Talk used to be cheap but not anymore. It will cost you $50,000, no less, to express your point of view on the Internet. Even if you had a great idea, or a better way of doing things or a feedback to the government, the Internet is not the place to raise it.
MDA announced a new Internet regulation to rein-in free speech on the Internet. The new regulation apparently applies to all socio-political “news” sites. However, there seems to be a lot of ambiguity over what that means and how it will affect websites like TRE and TOC. According to the latest MDA press statement, “the content guidelines apply to all content on the news sites, including readers’ comments on the news sites.”
Leading bloggers in Singapore are up in arms over the new Internet regulation. They are concerned as voluntary based organizations and free news site, they will not be able to operate in such an oppressive environment and to raise the $50k performance bond would be too onerous.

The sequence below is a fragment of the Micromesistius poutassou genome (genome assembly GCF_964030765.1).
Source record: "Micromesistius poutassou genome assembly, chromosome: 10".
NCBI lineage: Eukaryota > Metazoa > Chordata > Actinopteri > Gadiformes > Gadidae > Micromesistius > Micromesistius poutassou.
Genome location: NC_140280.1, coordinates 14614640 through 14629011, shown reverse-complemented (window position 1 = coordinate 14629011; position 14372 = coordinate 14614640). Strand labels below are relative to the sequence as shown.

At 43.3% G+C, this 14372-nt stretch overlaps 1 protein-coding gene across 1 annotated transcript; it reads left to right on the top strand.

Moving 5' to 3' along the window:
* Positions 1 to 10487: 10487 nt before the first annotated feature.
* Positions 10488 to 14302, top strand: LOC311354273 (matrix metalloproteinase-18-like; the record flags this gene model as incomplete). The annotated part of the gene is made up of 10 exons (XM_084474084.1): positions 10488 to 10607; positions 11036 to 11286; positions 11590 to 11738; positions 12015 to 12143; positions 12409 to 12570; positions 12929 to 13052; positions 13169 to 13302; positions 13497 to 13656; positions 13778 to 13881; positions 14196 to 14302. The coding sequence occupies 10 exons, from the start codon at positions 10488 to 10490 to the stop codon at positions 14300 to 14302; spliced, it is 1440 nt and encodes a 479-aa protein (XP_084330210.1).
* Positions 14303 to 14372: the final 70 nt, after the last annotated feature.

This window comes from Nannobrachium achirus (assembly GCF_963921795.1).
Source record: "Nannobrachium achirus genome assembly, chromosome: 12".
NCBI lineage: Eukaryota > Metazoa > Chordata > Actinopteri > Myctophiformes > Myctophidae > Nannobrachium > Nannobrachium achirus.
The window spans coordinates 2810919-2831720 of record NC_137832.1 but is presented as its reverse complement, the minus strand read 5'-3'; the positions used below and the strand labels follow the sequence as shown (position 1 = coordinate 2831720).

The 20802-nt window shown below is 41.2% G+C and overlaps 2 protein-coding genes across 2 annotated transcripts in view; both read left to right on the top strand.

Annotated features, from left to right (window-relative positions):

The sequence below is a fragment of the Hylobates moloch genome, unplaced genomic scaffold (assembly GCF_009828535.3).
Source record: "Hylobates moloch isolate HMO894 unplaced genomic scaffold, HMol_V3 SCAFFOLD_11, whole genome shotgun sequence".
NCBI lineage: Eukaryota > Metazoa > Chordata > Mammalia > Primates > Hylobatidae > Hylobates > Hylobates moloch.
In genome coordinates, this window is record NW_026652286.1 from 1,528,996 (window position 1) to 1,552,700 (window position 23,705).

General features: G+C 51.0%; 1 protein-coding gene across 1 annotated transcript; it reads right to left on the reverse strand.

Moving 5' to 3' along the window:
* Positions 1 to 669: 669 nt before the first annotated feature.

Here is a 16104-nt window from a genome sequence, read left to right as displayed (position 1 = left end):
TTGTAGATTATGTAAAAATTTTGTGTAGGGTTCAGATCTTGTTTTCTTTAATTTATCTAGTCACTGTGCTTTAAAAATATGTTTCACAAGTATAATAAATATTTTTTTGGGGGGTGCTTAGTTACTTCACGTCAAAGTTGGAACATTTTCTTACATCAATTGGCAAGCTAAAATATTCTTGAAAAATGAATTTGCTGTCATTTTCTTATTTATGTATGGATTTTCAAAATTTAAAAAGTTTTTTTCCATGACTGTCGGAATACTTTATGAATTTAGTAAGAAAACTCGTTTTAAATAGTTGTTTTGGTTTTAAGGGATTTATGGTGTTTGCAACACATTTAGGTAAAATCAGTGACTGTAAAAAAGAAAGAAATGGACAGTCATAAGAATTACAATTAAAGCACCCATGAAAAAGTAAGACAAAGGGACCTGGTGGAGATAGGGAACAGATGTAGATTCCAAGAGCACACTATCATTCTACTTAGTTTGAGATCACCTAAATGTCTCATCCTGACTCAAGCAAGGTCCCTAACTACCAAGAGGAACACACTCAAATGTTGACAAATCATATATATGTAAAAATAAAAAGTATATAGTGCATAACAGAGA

There also seems to be a wider concern that this is used as an effective tool to stifle dissent and to clip the wings of opposition political parties on the rise. Both NSP and SDP have made their press statements expressing their concerns and regret.
According to media observers, the PAP hardliners have won over those who have championed for a more open and consultative society.
Nevertheless, the latest move did not come without warning. Kishore Mahbubani, the current Dean of NUS’ LKY School of Public Policy recently said:
“I am extremely worried about the cynicism that the Singaporean blogosphere is developing towards these public institutions. Over time this cynicism could act like an acid that erodes the valuable social trust accumulated.”
On the contrary, a leading blogger in Singapore Alex Au argues in his blog that the best way to counter cynicism and irresponsible speech is for the community to build immunity. He says,
“The best defence a community has against irresponsible speech is to firstly acquire an immunity to it and secondly for many individuals to feel empowered to speak up against it. Government playing nanny again is the surest way to thwart this maturing process. A government that puts on iron gloves disempowers citizens from doing their bit.”
Just as we were discussing this, one political observer said that this may have wider ramifications for Singapore in the global setting. A quick research on the Internet shows otherwise.
Global crackdown on dissent